Hu trip shows China wooing Africa

President has been promising economic partnerships across continent

February 07, 2007|By Robyn Dixon | Robyn Dixon,LOS ANGELES TIMES

PRETORIA, SOUTH AFRICA -- Chinese President Hu Jintao pledged to boost his country's booming relationship with Africa yesterday, as he brought a 12-day Africa tour to the continent's economic powerhouse.

Hu's trip, in which he has lavished promises of economic partnership on a half-dozen nations but steered clear of controversial political issues, has become a symbol of China's intense courtship of Africa.

The growing relationship has been viewed with trepidation by many in the West. U.S. officials, who see Africa as an alternative source of oil to the Middle East, are worried particularly about competition with China for the continent's resources.

The Bush administration has sharply increased aid to Africa over the past several years, particularly to combat AIDS. So far, the Chinese approach, focusing on economic cooperation, appears to be gaining ground.

Bush has not visited Africa since his first term. By contrast, top Chinese officials have relayed across the continent every few months, winning points with no-strings-attached promises of economic support.

"China's charm offensive in Africa is second to none," said Philip Alves, an economist with the South African Institute of International Affairs.

"They do a lot of stuff in Africa. They don't see Africa as a burden. They see it as an opportunity. They don't see African leaders and hopeless and corrupt. They see them as equals worthy of respect. They've tried very hard, and I think that's why they're winning friends in Africa."

By contrast, U.S. ambassador Eric Bost has complained publicly about the difficulty he has had in arranging meetings with South African government officials.

Many African leaders and politicians resent the way U.S. and European leaders try to tie loans and aid to human rights, democracy and governance issues. They increasingly are turning to China as the answer to their problems.

Yesterday, Hu emphasized both China's aid and the absence of strings as he tried to spin criticism by U.S. officials.

Last week, U.S. officials said Hu had sent a "mixed messages" about the humanitarian catastrophe in Darfur during his visit to Sudan, where he had promised aid to the Sudanese government but failed to publicly press for an end to the fighting.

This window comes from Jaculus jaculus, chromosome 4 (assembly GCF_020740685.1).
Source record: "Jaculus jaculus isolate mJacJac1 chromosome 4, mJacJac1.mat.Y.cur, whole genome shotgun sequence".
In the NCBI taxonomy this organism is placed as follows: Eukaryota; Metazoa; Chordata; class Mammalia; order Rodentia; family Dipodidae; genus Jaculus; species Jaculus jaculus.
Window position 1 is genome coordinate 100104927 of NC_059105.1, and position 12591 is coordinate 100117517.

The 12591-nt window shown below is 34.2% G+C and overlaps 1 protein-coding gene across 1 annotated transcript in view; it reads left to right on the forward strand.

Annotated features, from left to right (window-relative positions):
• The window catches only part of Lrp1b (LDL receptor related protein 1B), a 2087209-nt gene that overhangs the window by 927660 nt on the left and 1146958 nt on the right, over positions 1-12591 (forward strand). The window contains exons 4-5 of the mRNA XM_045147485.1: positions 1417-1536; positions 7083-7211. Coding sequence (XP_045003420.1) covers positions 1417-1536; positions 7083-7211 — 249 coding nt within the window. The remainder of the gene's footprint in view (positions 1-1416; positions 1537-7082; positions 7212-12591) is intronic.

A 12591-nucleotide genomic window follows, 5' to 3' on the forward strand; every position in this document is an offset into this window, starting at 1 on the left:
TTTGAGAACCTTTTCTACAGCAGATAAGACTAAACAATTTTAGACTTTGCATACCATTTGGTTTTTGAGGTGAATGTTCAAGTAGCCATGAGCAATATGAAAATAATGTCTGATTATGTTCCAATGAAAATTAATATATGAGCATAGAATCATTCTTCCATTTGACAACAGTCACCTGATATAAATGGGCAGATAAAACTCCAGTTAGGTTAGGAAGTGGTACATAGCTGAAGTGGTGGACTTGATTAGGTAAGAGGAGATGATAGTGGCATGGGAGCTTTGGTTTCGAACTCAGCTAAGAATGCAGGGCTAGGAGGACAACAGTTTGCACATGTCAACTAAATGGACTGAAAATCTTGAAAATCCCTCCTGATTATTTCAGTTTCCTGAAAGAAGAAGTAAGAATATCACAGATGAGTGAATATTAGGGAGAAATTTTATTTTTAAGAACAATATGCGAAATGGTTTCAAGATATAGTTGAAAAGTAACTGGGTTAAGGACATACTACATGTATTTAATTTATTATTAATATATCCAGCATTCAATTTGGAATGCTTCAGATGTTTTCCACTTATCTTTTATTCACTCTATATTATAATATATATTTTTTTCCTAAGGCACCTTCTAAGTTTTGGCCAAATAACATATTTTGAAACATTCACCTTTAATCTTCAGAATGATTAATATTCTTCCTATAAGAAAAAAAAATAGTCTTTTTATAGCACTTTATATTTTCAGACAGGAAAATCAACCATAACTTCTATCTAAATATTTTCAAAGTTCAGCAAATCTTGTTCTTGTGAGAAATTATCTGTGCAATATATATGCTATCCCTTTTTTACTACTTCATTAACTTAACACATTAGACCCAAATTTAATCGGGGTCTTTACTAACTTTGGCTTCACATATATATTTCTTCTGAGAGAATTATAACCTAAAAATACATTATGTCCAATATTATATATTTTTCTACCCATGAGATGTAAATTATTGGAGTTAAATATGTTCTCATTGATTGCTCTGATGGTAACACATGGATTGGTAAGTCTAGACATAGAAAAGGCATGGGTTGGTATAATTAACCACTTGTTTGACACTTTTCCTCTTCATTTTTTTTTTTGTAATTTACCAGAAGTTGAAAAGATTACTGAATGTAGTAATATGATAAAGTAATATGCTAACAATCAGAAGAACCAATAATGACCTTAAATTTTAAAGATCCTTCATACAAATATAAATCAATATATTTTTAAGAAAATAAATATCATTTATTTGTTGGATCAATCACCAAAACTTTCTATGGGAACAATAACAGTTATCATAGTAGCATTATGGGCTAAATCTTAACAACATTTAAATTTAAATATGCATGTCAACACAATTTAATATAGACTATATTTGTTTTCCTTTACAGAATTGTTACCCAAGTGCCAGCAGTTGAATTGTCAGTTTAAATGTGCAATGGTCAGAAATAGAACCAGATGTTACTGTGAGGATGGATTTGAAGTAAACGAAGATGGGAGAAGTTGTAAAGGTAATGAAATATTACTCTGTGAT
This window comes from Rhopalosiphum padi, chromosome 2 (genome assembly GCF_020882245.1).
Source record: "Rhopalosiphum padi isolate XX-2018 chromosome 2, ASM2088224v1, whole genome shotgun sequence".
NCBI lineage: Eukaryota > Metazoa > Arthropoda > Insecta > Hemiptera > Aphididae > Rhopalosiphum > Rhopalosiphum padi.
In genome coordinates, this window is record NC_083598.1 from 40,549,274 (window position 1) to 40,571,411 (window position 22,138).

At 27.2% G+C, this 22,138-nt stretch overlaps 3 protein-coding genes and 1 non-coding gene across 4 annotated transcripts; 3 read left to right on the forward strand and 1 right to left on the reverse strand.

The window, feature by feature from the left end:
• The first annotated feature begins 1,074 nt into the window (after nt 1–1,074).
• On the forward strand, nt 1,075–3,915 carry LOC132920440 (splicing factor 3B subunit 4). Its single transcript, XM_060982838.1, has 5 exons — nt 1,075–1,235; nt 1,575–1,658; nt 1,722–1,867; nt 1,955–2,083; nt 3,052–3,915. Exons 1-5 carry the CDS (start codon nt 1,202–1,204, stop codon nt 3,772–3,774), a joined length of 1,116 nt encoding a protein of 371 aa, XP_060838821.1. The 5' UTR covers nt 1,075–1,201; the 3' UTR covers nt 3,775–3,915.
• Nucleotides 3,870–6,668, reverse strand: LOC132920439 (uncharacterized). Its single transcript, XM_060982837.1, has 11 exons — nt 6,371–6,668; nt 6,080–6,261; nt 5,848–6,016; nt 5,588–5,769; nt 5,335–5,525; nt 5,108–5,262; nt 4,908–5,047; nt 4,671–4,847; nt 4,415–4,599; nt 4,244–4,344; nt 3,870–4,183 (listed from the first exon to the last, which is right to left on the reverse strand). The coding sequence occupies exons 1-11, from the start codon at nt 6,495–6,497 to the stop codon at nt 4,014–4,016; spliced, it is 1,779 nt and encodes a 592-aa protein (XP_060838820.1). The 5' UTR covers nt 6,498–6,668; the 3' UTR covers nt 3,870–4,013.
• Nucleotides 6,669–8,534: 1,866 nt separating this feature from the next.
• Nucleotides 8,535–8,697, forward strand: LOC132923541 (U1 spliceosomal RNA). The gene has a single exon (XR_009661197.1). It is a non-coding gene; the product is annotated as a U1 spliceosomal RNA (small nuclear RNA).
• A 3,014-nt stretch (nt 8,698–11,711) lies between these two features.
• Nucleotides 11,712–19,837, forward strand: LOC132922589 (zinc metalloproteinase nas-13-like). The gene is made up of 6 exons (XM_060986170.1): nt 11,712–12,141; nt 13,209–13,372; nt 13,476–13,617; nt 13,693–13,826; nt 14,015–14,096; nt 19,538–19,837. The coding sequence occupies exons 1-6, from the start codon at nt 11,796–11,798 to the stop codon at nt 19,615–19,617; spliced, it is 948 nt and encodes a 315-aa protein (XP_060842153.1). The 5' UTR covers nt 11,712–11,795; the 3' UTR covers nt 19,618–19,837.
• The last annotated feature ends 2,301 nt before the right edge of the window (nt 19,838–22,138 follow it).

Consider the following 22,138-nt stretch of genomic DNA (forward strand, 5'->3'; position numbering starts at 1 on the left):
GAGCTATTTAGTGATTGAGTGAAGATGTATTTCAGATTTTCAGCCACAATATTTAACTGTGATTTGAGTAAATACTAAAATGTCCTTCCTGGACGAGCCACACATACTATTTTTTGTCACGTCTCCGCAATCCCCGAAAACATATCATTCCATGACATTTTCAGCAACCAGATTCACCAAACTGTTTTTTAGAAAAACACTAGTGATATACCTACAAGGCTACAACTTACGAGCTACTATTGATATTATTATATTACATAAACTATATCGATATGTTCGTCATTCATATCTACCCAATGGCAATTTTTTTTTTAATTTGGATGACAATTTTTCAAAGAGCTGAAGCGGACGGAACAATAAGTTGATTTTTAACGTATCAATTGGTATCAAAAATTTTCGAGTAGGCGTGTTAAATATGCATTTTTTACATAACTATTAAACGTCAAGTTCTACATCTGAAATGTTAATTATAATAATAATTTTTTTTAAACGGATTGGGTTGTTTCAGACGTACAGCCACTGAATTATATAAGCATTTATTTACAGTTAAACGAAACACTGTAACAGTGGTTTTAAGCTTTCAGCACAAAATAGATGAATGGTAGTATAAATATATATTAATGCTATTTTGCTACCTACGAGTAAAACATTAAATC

The U.S. has described attacks on villages by militias with links to the Sudanese government as "genocide" and has pressed for sanctions against Sudanese officials. China has blocked sanctions in the U.N. Security Council.

Hu said that he had raised Darfur with the Sudanese president, Omar el Bashir, and that he hoped the issue would be settled peacefully.

At a joint news conference yesterday with South African President Thabo Mbeki, Hu contrasted the U.S. approach with his own.

"The relationship between Africa and China is based on equality, mutual trust and win-win outcomes," he said, standing under a purple sky in Pretoria's sticky evening warmth. "China doesn't interfere in other countries' internal affairs."

China is Sudan's biggest investor and buys two-thirds of its oil. During his visit there, Hu offered a $12.9 million interest-free loan to build a presidential palace for Sudan, wrote off $70 million in debts to China, reduced import tariffs on Sudanese goods and offered a $77.4 million loan for infrastructure and a grant of $40 million.

Zambia has been another beneficiary. In its capital, Lusaka, Hu promised an "economic partnership zone" in the country's copper mining belt, designed to attract $800 million in Chinese investment and create 60,000 jobs.

Hu also offered assistance to smaller African countries including Namibia, an arid country on the Atlantic with a population of 2 million, which is rich in diamonds, uranium, cobalt and zinc. There, he signed off on a $4.2 million grant and a $5 million interest-free loan and eased debt payments.

The only African leader to have raised questions on China's direction in Africa is South Africa's Mbeki.

Last year, he warned that Africa must guard against a "colonial" relationship in which China would extract African resources and send them back as manufactured goods instead of investing in African manufacturing.

South Africa is concerned about its trade deficit with China and is critical of the low levels of Chinese investment.

Robyn Dixon writes for the Los Angeles Times.

Baltimore Sun Articles
Please note the green-lined linked article text has been applied commercially without any involvement from our newsroom editors, reporters or any other editorial staff.